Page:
Nevada Senate passes transgender protection bill, 20-1
By a 20-1 margin, the Nevada Senate passed legislation Thursday that expands criminal and civil liability to include crimes against transgender individuals.
That is far different from two years ago, when a very similar measure by Sen. David Parks, D-Las Vegas, died in the Senate.
Prime sponsor Sen. Pat Spearman, D-North Las Vegas, said the bill is about equal protection. She said she knows of cases in which people who are transgender have been discriminated against or even physically assaulted because they are different.
“We have to stop erecting walls around ourselves to keep people out who are not like us,” she said.
Discrimination often results from people having different physical characteristics that they can’t change, Spearman said. The protections already are included in federal law, she said; Senate Bill 139 expands them to Nevada law.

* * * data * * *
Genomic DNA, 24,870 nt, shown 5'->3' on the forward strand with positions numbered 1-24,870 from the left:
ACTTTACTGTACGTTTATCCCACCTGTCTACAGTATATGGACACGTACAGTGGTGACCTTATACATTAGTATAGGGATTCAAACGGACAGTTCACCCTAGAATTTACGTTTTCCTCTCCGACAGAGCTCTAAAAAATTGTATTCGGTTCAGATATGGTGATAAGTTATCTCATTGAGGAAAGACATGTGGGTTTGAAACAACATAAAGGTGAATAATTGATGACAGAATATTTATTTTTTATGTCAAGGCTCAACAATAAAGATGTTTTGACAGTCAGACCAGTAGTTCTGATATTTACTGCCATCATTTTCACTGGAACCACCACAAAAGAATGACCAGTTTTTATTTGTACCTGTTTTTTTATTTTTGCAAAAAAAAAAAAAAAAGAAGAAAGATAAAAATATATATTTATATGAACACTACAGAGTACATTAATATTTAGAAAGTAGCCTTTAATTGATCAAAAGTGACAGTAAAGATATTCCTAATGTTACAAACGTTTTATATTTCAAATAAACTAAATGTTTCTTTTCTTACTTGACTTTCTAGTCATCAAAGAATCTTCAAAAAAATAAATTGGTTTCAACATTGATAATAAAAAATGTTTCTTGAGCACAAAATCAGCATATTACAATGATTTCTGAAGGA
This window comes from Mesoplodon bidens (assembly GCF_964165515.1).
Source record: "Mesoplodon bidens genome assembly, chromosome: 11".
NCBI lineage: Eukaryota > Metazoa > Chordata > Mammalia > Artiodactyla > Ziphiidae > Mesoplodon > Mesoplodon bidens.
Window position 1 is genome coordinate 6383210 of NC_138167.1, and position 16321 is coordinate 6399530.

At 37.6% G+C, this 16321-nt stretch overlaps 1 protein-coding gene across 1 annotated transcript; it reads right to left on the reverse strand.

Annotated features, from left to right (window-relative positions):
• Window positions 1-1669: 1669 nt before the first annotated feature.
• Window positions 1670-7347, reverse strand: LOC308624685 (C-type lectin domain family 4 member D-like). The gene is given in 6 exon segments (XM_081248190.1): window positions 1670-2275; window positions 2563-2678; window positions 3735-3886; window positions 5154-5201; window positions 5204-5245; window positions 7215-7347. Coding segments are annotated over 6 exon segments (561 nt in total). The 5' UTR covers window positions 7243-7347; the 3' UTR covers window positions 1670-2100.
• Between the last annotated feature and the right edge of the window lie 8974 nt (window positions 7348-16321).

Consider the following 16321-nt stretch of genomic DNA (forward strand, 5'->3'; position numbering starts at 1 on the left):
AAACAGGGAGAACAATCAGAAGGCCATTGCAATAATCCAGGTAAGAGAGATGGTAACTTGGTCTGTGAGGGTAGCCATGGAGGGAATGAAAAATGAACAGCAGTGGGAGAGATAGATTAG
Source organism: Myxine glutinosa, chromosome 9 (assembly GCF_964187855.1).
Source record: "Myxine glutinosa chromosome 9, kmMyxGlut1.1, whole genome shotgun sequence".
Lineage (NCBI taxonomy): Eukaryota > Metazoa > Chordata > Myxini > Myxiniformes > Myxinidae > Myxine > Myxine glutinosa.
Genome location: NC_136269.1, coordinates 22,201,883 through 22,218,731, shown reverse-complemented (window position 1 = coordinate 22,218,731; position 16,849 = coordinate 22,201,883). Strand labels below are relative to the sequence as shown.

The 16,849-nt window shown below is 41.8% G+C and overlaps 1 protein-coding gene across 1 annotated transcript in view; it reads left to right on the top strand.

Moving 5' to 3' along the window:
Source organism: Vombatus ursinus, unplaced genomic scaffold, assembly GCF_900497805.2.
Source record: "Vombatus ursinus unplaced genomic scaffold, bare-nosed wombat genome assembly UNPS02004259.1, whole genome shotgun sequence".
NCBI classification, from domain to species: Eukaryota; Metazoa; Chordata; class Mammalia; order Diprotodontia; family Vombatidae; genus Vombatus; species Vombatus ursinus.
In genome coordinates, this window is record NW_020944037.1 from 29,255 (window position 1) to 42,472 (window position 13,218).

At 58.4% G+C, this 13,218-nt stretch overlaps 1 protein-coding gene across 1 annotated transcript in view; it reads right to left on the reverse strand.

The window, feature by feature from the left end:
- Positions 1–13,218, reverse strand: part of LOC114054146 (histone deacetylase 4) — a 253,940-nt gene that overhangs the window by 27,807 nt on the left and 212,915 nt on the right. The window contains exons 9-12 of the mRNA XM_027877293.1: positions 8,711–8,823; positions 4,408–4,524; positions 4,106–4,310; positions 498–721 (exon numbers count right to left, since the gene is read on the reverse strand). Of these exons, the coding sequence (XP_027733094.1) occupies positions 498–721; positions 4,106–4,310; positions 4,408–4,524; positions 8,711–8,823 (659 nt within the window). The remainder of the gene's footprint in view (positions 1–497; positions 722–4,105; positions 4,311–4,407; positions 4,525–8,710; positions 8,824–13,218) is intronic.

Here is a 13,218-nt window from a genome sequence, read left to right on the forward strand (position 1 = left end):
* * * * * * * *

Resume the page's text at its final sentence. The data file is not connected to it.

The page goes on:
“We’re taking another step to right that wrong,” she said.
Parks said he was pleased to see the margin of passage, pointing out the measure’s lack of success last time around.
Sen. Mark Hutchison, R-Las Vegas, joined others in urging support for SB139.
“If there is actual legal evidence to prove a violent crime is motivated by this, then there is proof of premeditation of a crime being committed,” he said. “This law does not address crimes of passion.”
Hutchison, a Mormon, pointed out that his faith has, in the past, been severely discriminated against.
“I believe all Nevadans will be benefitted by this law,” he said.
The only no vote was cast by Sen. Joe Hardy, R-Boulder City, who said he was concerned it could create a “super-free-speech” right. But after talking the issue over with Spearman after the floor session, he said he was satisfied his concerns were unfounded.
“If we had taken the vote after I talked with her, it would have been 21-0,” he said.
Hardy said he agrees the state has an obligation to protect people from discrimination based on their physical characteristics because of their gender identity or expression.
The bill goes to the Assembly, where it already has 21 joint sponsors.
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